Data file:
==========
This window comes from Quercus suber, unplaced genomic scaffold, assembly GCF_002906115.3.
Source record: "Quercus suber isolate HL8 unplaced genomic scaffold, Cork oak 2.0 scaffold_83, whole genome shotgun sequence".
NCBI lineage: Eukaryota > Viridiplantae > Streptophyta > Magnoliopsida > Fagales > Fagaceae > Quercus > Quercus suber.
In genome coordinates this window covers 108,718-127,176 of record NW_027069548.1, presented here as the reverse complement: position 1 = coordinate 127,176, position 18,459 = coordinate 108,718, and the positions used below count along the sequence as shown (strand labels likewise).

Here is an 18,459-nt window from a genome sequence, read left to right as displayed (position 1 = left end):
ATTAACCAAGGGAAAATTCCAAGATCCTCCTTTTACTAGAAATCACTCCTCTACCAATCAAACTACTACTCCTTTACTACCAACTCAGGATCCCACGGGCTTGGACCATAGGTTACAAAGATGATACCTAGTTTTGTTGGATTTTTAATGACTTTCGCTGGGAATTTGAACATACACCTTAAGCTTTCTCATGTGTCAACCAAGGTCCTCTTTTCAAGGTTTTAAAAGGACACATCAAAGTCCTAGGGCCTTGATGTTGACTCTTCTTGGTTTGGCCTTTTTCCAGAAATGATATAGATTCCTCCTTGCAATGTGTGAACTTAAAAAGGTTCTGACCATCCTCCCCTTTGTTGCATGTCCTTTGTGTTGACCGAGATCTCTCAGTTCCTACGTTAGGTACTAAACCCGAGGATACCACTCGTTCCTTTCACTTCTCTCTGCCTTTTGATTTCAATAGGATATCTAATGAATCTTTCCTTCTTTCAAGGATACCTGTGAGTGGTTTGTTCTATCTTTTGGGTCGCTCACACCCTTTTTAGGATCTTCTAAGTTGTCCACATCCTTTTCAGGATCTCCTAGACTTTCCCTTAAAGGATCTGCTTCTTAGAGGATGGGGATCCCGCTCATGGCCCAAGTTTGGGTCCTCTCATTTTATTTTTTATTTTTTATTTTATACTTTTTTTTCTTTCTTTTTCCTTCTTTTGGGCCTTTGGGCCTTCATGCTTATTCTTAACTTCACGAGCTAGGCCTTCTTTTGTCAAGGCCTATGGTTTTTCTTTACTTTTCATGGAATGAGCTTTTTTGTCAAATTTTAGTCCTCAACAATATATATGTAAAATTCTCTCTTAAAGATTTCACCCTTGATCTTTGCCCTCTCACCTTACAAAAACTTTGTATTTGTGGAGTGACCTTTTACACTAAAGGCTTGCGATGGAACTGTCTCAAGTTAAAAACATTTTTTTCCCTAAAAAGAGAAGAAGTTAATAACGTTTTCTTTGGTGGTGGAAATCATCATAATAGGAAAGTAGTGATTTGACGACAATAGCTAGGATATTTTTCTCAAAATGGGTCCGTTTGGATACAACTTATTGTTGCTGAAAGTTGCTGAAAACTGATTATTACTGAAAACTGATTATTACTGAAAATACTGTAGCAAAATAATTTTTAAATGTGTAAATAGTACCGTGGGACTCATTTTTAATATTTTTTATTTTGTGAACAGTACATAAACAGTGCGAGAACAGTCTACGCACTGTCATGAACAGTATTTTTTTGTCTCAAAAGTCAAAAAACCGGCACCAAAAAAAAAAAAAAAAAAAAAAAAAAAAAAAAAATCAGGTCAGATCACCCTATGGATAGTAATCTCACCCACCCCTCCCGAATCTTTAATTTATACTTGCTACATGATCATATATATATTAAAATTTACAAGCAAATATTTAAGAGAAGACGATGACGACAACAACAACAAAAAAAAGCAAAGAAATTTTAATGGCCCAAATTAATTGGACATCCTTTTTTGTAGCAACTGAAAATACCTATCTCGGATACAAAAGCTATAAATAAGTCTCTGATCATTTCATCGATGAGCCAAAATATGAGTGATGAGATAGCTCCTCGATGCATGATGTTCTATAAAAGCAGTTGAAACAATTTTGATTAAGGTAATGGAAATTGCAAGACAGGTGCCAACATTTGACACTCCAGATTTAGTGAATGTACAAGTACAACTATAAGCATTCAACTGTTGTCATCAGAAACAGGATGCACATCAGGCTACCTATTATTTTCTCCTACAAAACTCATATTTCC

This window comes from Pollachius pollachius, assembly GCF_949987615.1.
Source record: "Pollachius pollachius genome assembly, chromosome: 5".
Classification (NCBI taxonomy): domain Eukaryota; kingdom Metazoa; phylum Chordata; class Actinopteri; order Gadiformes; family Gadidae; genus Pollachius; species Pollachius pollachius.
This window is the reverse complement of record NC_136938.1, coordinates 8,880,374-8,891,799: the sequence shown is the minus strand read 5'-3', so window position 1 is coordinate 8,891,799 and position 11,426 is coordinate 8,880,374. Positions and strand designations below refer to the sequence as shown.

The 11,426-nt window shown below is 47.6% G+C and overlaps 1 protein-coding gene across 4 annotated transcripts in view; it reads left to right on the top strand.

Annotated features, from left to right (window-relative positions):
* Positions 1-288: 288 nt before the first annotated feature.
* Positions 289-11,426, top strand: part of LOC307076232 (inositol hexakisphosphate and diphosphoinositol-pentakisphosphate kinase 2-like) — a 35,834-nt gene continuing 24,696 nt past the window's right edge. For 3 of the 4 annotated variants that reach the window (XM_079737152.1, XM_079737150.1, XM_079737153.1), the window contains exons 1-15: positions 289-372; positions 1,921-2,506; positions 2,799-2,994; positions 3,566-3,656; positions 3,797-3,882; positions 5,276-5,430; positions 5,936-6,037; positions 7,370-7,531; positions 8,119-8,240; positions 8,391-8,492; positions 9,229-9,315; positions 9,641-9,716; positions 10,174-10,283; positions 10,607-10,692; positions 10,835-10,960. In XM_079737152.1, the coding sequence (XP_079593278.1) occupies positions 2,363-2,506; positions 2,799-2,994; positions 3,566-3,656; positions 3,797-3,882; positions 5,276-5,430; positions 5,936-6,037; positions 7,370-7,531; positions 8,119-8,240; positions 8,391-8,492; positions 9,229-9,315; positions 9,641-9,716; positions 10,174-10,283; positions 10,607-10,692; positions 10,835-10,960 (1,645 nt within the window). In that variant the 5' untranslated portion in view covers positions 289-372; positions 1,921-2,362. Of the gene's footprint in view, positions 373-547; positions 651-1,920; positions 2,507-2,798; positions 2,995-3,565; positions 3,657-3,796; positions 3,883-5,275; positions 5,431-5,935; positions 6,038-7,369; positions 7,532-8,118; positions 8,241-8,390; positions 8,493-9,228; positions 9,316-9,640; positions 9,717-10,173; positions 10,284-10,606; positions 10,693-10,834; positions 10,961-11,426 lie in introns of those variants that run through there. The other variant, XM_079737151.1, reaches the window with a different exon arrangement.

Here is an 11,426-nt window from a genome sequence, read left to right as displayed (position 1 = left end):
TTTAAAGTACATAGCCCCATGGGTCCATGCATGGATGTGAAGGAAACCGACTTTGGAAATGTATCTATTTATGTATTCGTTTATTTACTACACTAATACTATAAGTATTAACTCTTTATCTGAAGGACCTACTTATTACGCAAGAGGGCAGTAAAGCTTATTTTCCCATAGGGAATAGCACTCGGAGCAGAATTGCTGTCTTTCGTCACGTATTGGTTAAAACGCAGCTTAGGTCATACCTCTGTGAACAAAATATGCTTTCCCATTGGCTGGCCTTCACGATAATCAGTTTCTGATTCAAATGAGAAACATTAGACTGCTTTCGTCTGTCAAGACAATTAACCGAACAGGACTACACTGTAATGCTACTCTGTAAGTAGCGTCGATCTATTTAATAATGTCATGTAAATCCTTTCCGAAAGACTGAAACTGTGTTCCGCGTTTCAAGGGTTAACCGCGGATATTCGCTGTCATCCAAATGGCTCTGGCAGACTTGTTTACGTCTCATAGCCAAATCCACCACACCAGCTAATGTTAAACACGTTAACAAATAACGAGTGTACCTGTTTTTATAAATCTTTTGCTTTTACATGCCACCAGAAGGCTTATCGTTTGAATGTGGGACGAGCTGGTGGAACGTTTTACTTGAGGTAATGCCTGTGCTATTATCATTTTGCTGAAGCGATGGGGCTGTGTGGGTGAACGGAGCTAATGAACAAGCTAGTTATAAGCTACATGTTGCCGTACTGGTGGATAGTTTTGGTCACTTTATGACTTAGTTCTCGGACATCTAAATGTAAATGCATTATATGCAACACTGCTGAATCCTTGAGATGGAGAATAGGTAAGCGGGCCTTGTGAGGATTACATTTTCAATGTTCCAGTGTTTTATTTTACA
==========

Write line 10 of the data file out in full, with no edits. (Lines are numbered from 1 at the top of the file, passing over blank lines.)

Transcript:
This window is the reverse complement of record NC_136938.1, coordinates 8,880,374-8,891,799: the sequence shown is the minus strand read 5'-3', so window position 1 is coordinate 8,891,799 and position 11,426 is coordinate 8,880,374. Positions and strand designations below refer to the sequence as shown.